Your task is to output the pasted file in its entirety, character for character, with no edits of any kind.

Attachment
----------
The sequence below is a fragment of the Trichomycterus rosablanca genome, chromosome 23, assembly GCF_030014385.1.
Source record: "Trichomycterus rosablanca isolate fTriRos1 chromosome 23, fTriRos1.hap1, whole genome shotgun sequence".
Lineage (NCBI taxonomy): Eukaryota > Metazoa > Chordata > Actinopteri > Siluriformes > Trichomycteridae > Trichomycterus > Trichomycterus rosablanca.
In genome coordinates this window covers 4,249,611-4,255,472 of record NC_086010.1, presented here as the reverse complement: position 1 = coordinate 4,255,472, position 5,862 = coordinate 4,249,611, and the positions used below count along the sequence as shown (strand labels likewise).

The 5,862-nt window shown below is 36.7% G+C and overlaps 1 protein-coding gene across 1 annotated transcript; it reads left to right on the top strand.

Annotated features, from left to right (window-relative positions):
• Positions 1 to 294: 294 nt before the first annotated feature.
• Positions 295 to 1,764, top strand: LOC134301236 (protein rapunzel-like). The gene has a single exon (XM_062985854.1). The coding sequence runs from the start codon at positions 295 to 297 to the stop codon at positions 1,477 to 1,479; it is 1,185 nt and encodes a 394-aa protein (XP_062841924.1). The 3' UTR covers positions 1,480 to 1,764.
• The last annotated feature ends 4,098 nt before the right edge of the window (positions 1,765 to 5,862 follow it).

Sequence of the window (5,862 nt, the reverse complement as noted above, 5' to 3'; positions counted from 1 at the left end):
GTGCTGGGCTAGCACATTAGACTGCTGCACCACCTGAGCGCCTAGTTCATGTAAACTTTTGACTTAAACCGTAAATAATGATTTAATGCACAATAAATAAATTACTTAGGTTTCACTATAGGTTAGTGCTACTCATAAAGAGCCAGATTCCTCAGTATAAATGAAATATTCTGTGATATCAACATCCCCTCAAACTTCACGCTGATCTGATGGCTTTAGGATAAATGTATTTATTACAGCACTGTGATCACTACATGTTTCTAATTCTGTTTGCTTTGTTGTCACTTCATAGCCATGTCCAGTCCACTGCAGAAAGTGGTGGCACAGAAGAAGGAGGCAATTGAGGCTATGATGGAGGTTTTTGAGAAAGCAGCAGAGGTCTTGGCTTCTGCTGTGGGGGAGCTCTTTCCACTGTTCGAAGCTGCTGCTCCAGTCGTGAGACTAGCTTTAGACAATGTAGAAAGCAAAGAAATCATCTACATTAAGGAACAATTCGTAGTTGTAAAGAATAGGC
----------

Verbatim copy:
The sequence below is a fragment of the Trichomycterus rosablanca genome, chromosome 23, assembly GCF_030014385.1.
Source record: "Trichomycterus rosablanca isolate fTriRos1 chromosome 23, fTriRos1.hap1, whole genome shotgun sequence".
Lineage (NCBI taxonomy): Eukaryota > Metazoa > Chordata > Actinopteri > Siluriformes > Trichomycteridae > Trichomycterus > Trichomycterus rosablanca.
In genome coordinates this window covers 4,249,611-4,255,472 of record NC_086010.1, presented here as the reverse complement: position 1 = coordinate 4,255,472, position 5,862 = coordinate 4,249,611, and the positions used below count along the sequence as shown (strand labels likewise).

The 5,862-nt window shown below is 36.7% G+C and overlaps 1 protein-coding gene across 1 annotated transcript; it reads left to right on the top strand.

Annotated features, from left to right (window-relative positions):
• Positions 1 to 294: 294 nt before the first annotated feature.
• Positions 295 to 1,764, top strand: LOC134301236 (protein rapunzel-like). The gene has a single exon (XM_062985854.1). The coding sequence runs from the start codon at positions 295 to 297 to the stop codon at positions 1,477 to 1,479; it is 1,185 nt and encodes a 394-aa protein (XP_062841924.1). The 3' UTR covers positions 1,480 to 1,764.
• The last annotated feature ends 4,098 nt before the right edge of the window (positions 1,765 to 5,862 follow it).

Sequence of the window (5,862 nt, the reverse complement as noted above, 5' to 3'; positions counted from 1 at the left end):
GTGCTGGGCTAGCACATTAGACTGCTGCACCACCTGAGCGCCTAGTTCATGTAAACTTTTGACTTAAACCGTAAATAATGATTTAATGCACAATAAATAAATTACTTAGGTTTCACTATAGGTTAGTGCTACTCATAAAGAGCCAGATTCCTCAGTATAAATGAAATATTCTGTGATATCAACATCCCCTCAAACTTCACGCTGATCTGATGGCTTTAGGATAAATGTATTTATTACAGCACTGTGATCACTACATGTTTCTAATTCTGTTTGCTTTGTTGTCACTTCATAGCCATGTCCAGTCCACTGCAGAAAGTGGTGGCACAGAAGAAGGAGGCAATTGAGGCTATGATGGAGGTTTTTGAGAAAGCAGCAGAGGTCTTGGCTTCTGCTGTGGGGGAGCTCTTTCCACTGTTCGAAGCTGCTGCTCCAGTCGTGAGACTAGCTTTAGACAATGTAGAAAGCAAAGAAATCATCTACATTAAGGAACAATTCGTAGTTGTAAAGAATAGGC